The case was so sensational, and had so many unusual legal twists and turns, that I was surprised again that no one else had written a book about it before. But I knew someone should. To think that three Black men were put on trial for murdering four white men in early 1900s North Carolina — and two of them were ultimately exonerated — is extraordinary.

The case is such an interesting postscript to the Wilmington Insurrection and White Supremacy Campaign of 1898, which have received a lot of attention from writers in the past 20 years or so. And especially these days, when our media are so focused on racial justice and due process, this case shows that those issues are not unique to our “woke” era. Attorneys and journalists, even a century ago, were very aware of them.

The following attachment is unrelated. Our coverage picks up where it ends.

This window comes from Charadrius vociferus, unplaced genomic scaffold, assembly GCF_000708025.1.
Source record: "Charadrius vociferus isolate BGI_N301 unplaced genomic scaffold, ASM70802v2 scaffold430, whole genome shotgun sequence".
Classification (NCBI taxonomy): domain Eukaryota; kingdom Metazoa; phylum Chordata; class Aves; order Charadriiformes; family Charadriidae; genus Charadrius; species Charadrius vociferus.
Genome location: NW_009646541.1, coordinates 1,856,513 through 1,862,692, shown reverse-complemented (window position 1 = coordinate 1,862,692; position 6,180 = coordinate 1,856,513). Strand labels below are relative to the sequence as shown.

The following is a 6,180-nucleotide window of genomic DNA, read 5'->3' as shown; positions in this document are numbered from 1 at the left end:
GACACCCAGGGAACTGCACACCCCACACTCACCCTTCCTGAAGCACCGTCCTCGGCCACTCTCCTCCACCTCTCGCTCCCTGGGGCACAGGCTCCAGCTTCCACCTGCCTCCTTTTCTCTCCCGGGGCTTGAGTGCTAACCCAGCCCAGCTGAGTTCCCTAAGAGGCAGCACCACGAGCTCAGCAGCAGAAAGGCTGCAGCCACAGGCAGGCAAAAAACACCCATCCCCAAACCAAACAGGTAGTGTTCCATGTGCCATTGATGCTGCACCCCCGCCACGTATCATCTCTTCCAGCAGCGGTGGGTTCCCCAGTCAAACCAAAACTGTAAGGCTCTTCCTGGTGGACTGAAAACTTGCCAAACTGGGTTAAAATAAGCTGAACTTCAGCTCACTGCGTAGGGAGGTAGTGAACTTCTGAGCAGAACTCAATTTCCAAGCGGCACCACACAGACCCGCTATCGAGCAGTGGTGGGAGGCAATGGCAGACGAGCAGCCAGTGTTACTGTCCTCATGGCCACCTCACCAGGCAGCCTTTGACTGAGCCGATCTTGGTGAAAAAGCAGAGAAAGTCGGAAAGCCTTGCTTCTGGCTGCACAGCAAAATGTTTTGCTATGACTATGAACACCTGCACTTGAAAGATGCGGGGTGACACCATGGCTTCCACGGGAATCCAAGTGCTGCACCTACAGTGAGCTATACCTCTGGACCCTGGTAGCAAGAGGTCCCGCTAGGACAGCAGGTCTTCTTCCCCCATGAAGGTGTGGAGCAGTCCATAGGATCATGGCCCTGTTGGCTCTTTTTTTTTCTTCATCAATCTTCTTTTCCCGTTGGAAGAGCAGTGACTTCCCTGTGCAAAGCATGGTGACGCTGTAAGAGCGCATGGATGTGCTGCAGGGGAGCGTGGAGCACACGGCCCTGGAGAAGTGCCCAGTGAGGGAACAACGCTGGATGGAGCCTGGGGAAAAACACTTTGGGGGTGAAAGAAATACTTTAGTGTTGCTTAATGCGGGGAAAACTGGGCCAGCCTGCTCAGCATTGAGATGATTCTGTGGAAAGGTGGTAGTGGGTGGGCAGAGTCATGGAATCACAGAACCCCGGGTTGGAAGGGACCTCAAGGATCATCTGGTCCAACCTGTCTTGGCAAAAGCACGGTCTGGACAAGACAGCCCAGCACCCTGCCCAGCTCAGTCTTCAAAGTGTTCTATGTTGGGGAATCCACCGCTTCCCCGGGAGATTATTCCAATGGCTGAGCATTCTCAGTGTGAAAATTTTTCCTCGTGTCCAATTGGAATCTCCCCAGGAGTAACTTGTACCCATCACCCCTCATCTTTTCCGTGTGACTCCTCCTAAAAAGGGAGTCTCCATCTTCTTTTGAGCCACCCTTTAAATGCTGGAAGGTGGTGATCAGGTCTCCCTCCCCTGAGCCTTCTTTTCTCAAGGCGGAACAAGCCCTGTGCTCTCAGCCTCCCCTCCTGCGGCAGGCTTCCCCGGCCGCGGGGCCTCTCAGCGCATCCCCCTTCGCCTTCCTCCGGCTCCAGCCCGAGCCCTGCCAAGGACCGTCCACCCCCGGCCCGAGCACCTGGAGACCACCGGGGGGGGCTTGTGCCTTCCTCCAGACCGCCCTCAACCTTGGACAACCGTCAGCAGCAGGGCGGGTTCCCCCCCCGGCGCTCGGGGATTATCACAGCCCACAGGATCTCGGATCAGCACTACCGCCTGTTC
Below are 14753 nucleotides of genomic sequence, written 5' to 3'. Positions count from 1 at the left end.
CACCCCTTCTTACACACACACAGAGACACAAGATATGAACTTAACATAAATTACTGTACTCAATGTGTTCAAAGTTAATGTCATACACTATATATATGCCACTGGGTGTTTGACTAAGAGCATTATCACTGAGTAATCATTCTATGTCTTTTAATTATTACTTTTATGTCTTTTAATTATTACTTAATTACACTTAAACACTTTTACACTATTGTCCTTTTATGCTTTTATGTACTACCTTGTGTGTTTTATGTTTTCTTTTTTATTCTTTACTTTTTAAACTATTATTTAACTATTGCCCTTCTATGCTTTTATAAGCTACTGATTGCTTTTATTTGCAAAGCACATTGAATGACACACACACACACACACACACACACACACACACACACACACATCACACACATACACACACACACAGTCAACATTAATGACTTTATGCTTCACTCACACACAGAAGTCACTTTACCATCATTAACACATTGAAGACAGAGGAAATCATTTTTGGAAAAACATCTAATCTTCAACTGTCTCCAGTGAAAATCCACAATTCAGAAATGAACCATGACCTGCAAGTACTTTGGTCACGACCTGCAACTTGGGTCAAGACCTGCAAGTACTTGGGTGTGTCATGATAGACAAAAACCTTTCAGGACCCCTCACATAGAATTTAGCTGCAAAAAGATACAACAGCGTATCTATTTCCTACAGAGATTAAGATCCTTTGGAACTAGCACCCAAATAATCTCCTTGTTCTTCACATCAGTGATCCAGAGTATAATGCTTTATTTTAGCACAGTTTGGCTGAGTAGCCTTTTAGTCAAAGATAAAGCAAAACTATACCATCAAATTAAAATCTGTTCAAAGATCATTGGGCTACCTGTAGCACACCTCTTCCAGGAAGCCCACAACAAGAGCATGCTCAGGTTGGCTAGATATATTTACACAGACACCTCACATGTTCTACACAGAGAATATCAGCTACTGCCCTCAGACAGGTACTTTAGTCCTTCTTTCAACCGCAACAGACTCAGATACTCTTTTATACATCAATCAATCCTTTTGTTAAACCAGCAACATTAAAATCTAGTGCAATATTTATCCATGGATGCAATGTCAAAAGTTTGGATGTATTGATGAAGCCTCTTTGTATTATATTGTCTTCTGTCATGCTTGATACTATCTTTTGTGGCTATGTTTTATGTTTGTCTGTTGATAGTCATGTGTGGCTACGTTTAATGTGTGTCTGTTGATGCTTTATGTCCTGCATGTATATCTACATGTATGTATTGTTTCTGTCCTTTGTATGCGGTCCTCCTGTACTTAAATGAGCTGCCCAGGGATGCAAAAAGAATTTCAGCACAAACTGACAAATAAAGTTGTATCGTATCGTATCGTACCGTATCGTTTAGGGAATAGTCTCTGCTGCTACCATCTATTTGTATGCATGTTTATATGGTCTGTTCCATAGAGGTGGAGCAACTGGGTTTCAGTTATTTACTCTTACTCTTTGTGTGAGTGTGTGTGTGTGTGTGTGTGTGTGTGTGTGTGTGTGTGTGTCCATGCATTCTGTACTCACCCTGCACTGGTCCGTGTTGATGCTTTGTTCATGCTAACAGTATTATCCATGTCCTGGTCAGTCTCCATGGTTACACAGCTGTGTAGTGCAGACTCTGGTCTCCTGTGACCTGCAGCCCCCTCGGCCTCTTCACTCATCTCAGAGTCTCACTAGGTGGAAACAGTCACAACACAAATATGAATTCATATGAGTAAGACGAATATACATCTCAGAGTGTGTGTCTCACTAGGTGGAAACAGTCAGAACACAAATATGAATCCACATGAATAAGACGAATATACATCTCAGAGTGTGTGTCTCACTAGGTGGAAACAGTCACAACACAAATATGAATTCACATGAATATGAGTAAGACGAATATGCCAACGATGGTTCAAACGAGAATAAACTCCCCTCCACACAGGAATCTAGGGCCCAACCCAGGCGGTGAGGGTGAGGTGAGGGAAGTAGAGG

What were your biggest challenges with writing Ship Of Blood? 

The toughest challenge was simply the passage of time, plus the obscure origins of the people involved in the case. The events occurred between 1905 and 1912, so there are no living memories left. Also, the defendants in the case were sailors who had traveled far and wide in their lives, so it was difficult to track down where they were from, and whether they had surviving family. For most of the story, I had to make do with the written records, of which fortunately there are plenty.

How did your legal profession impact the way you wrote Ship of Blood?

Charles Oldham, author of Ship Of Blood, interview on The Table Read

As someone who has actually selected juries and tried criminal cases, I can put myself in the position of the attorneys in this case. As I read the trial transcript, I could say to myself, “Yes, I could see that happening,” and so I tried to infuse my writing with as much of that first-person perception as I could.